The National Park Service’s American Battlefield Protection Program (ABPP) has recently named the recipients of its 2016 grants, which total $1.198 million. New York State alone received funding for five projects – the most awarded to one state – and three of them involve battle sites in and around the Adirondacks!
The ABPP was created in 1991 by the Secretary of the Interior. The program’s goal is to promote the preservation of American battlefields for future generations. More than 650 battlefields have been surveyed by the ABPP and its partners, which includes academic institutions, tribal governments, non-profit organizations, and more.
Additionally, the ABPP operates a yearly grants program for battlefield preservation project proposals. Over 513 Battlefield Planning Grants have been awarded since 1992. This year, the ABPP awarded 20 grants in support of preservation projects across 12 states. The battle sites centered around the Adirondack Park are in Lake George, Plattsburgh, and Fort Ann.
1. Lake George, NY
The $50,000 grant awarded to the Town of Lake George will be used for a Fort George project. Many battles were fought near Fort George in both the French and Indian War (including the Battle of Lake George in 1755) and the Revolutionary War.
Lake George’s Fort George project will focus on putting together a comprehensive inventory of the sites and features that are connected to its history. Part study and part archaeological field survey, the project will result in the development of new signage to better inform the public about Fort George and its associated sites.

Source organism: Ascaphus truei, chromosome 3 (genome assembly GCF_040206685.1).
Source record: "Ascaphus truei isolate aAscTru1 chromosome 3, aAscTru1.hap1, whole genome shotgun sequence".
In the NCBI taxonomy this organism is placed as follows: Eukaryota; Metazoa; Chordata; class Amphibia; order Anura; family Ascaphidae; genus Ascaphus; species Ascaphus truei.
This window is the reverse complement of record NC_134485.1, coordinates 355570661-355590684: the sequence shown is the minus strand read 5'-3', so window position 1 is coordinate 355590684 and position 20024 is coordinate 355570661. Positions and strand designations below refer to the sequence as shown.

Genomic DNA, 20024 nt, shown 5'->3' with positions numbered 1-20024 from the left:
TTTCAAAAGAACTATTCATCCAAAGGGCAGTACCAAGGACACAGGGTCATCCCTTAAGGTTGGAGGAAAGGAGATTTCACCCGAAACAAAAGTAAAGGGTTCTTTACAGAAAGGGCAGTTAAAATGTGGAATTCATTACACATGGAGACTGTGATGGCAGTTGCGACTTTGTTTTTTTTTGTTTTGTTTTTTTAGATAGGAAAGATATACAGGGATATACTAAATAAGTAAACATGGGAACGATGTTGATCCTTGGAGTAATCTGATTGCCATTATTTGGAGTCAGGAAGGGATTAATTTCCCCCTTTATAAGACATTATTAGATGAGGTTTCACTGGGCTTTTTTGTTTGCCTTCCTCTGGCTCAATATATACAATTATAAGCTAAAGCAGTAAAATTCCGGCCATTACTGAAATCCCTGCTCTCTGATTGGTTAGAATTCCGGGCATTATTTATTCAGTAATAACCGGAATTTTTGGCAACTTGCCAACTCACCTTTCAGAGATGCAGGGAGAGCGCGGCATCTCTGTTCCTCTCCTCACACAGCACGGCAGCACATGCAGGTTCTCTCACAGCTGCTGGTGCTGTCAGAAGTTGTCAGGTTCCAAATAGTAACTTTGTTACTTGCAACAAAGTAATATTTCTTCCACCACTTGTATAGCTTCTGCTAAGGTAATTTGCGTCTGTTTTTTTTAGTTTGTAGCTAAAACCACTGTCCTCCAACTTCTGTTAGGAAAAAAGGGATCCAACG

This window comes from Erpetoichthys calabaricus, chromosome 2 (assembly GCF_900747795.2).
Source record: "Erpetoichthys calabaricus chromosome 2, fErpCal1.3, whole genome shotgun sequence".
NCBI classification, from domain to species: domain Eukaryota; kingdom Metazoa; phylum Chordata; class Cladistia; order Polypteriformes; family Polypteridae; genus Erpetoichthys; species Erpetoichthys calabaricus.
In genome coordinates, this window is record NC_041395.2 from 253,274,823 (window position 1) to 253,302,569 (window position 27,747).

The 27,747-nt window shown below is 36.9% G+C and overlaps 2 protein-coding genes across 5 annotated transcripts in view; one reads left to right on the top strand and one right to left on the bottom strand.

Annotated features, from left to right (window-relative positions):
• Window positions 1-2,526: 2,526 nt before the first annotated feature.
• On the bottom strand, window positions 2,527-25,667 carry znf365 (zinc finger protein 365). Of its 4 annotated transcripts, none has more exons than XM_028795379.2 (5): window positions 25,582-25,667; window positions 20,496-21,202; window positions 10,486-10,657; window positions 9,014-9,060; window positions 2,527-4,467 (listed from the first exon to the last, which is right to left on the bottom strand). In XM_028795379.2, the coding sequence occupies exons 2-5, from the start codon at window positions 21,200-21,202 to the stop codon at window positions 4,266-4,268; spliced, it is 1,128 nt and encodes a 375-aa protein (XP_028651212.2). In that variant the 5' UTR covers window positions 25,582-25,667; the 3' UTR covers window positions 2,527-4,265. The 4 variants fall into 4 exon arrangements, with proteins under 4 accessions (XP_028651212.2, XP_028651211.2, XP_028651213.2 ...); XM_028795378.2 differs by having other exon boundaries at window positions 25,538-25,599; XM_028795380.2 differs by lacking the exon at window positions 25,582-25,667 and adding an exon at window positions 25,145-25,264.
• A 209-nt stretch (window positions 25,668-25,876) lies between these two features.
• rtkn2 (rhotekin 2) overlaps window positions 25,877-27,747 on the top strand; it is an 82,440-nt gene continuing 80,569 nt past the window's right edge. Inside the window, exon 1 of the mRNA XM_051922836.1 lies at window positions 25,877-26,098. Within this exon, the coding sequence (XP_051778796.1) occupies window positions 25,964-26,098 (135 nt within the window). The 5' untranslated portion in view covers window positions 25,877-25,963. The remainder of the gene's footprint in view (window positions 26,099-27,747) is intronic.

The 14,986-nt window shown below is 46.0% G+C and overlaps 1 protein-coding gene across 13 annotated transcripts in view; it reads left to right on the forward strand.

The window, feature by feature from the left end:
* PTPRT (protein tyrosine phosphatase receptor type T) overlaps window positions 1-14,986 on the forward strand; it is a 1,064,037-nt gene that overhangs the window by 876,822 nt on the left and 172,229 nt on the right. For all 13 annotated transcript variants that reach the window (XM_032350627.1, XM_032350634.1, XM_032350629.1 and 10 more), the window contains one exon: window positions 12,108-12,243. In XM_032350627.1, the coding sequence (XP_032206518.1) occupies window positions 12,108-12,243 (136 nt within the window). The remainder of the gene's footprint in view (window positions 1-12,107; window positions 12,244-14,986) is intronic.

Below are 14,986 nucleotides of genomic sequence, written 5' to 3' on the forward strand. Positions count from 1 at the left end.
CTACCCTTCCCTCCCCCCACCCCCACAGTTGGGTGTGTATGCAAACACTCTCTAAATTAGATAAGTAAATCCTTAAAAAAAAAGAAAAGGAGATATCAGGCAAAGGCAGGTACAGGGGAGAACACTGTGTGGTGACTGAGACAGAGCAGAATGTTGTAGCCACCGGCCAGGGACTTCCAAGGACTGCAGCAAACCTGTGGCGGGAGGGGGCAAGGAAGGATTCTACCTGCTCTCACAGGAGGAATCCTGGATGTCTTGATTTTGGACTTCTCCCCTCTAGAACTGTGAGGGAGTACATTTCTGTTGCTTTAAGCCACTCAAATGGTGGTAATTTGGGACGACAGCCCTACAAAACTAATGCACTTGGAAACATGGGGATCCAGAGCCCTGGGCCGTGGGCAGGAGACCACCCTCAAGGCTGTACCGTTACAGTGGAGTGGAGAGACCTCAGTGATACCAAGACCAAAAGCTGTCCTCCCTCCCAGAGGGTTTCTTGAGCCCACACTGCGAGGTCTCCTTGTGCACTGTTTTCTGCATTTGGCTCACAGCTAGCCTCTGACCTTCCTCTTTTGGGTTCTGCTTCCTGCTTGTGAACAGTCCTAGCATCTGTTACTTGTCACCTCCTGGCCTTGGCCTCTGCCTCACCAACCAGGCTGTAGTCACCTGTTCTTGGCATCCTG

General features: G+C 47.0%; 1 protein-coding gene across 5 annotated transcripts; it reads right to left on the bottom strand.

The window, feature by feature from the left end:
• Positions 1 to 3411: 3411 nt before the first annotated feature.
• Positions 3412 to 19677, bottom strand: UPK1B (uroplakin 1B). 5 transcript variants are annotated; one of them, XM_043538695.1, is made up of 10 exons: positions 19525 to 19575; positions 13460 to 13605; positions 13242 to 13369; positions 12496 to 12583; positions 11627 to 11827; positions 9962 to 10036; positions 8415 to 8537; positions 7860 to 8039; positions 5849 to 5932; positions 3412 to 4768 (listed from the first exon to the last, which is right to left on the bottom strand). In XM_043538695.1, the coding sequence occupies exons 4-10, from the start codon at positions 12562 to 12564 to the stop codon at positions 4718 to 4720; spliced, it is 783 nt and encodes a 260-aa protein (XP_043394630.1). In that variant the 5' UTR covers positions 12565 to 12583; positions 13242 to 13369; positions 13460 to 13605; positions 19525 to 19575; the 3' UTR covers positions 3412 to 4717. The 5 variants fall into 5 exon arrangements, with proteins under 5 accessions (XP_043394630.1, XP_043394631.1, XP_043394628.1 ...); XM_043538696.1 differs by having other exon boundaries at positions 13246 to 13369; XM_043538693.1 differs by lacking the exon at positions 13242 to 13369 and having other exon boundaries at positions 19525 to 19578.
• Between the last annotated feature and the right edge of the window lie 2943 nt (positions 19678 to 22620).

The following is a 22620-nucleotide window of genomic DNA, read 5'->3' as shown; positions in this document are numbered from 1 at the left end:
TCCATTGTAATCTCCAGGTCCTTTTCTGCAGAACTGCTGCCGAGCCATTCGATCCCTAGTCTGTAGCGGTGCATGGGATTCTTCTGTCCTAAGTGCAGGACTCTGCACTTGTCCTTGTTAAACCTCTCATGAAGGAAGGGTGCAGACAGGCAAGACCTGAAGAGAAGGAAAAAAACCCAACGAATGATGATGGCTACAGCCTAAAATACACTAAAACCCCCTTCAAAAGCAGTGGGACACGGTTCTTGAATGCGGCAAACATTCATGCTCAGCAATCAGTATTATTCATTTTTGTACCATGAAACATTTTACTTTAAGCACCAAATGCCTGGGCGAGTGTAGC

2. Plattsburgh, NY
Plattsburgh’s $54,000 battlefield preservation project is more widespread and encompasses six historic battle sites in the northern region. The first, Valcour Bay, is believed to be the site of an early naval battle during the Revolutionary War. The other five sites were involved in the Battle of Plattsburgh during the War of 1812: Crab Island, Plattsburgh Bay, Fort Brown, Fort Moreau, and Fort Scott.
Plattsburgh’s project will combine regional planning, community involvement, land surveys, and primary source documents to develop a preservation plan and ensure visitors will have an opportunity to learn about the six battle sites.
3. Raymond W. Harvey American Legion Post 703, Fort Ann, NY
Fort Ann’s Raymond W. Harvey American Legion Post 703 received a significant grant of $80,000 to fund an archaeological survey of the area where the Battle of Fort Anne occurred during the Revolutionary War. This battle involved the British army defeating a Continental force that had retreated from Fort Ticonderoga.
The field study will be used to create a preservation plan for the battle site. Afterward, the information gathered will be presented to the public and provide a greater overview of the history of the Battle of Fort Anne.
The other two New York grants were awarded to the Seneca Nation of Indians Tribal Historic Preservation Office ($46,000) and the SUNY Buffalo Research Foundation ($23,200).
All of this year’s projects are designed to further the preservation of the battle sites, as well as share any newly discovered information about them with the community.
National Park Service – American Battlefield Protection Program 2016 Grant Awards